The Postcard Bandit

postcard-bandit.jpgAustralian director Andrew Dominik’s film Chopper was one of my favorite movies of 2000. Likewise, director Ray Lawrence’s 2001 film Lantana was amazing, and Phillip Noyce’s Rabbit-Proof Fence was simply brilliant. All three films are Australian, and top a rather lengthy list of movies that have come out of either Australia or New Zealand over the years, and have earned a special place in my heart. And while I have not seen every movie ever made in Australia or New Zealand, I don’t recall ever seeing one that wasn’t at least pretty damn good, which was what was running through my mind when I watched The Postcard Bandit. “It’s from Australia,” I said to myself. “How bad can it be?”

Inspired by the true story of legendary bank robber Brenden “BJ” Abbott (Tom Long), The Postcard Bandit takes place in 1990s Australia, when escaped-convict Abbott began a years-long crime spree of mythological proportions. As the film starts off, Abbott and his current partner in crime have been pulling off a series of daring bank robberies, and avoiding police capture at every turn. This is pretty much what happens throughout the course of film, as Abbott pairs up with a series of partners, including his crazy younger brother Glenn (Brett Stiller), and beds two different hotties. And while all this is going on, police all over the country are flummoxed by the criminal genius who can’t be caught. Through a series of contrived events, the police end up with a roll of film with pictures Abbott took during one of his crime sprees. The police hope that by turning the photos over to the press, it will help call attention to the case. But the press instead glorifies Abbott and his actions, turning him into a cult hero. When Abbott finally gets captured, it’s only a matter of time before he escapes again, and his legend grows even more.

Like Bonnie and Clyde or Butch Cassidy and the Sundance Kid, The Postcard Bandit puts a romantic spin on a criminal, with the hopes of turning Abbott into the classic cinematic anti-hero. But the problem is that Abbott as a character is so lacking in dimension that the film never comes to life. The great film anti-heroes all exist in a morally ambiguous world, where despite their criminal actions, they are seen as heroes. Often times, these anti-heroes have a cinematic rebellious side to them, with law enforcement representing a societal conformity. In order for this to work, and for the bad guys to become the good guys, then the real good guys (the cops) need to represent an oppressive force. Unfortunately, The Postcard Bandit doesn’t really do this. The cops pursuing Abbott—aside from not being interesting—are not sadistic or particularly oppressive. In fact, they are just regular guys trying to do their job, which never allows for any sort of ideological conflict to fully establish Abbott. And on the flip side, there is little done to portray Abbott as a rebel with a cause. He’s just a not-that-interesting guy who robs banks.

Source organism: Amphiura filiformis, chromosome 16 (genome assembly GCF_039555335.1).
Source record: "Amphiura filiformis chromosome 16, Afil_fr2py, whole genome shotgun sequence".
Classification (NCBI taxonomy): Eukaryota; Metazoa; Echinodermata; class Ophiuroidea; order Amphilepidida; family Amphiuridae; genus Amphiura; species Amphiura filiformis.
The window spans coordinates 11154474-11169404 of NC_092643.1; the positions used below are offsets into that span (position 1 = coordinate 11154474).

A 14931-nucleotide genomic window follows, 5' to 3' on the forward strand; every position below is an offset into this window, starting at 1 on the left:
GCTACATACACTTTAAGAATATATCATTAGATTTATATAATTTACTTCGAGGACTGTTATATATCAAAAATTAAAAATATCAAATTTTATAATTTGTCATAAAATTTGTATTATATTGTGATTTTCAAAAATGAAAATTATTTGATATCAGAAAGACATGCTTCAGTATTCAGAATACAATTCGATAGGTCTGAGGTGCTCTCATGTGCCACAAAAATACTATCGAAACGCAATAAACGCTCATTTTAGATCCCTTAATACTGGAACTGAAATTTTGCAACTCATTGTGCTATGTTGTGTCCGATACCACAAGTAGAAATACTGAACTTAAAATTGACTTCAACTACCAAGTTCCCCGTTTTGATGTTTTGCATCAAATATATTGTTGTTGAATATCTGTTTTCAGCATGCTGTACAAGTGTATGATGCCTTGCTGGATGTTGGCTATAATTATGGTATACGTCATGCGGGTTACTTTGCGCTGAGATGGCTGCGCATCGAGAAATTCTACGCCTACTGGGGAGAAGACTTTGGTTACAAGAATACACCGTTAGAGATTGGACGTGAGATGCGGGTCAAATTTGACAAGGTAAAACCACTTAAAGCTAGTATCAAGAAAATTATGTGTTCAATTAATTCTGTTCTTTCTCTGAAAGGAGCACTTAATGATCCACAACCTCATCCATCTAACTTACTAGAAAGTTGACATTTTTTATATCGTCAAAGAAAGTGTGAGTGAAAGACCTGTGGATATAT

Compared to Chopper, or perhaps more appropriately the under-appreciated South African film Stander, The Postcard Bandit simply comes across like a tired state of affairs. Chopper had Eric Bana, and Stander had Thomas Jane, and both actors had the sort of weight to make their respective characters emotionally dense. Sadly, Tom Long lacks the charisma to sell the character of Brenden Abbott, and primarily comes across like a made-for-television version of Guy Pearce. Watching Long in action is a bit like watching a boy sent in to do a man’s job. But it’s not all Long’s fault, as writer Peter Gawler and director Tony Tilse give him little to work with. Gawler’s timid script fails to effectively convey what it was about Abbott that made him such an underground hero, and seems afraid to make him out to be too much of a bad guy (which in turn makes him out to be a bit of a pussy).

Perhaps part of the problem with The Postcard Bandit is that is depicts a criminal that is all but unknown in the United States. Maybe in Australia this film is like Goodfellas—some sort of masterpiece of crime cinema. But somehow I doubt that. Something tells me that no matter what country you’re from, watching The Postcard Bandit will leave you pondering, “Is that all there is to it?”

Is watching The Postcard Bandit a complete waste of time? No. But I can think of hundreds of movies I would recommend before this one. Somewhere, there are people who will really enjoy this film. I just don’t know any of them.


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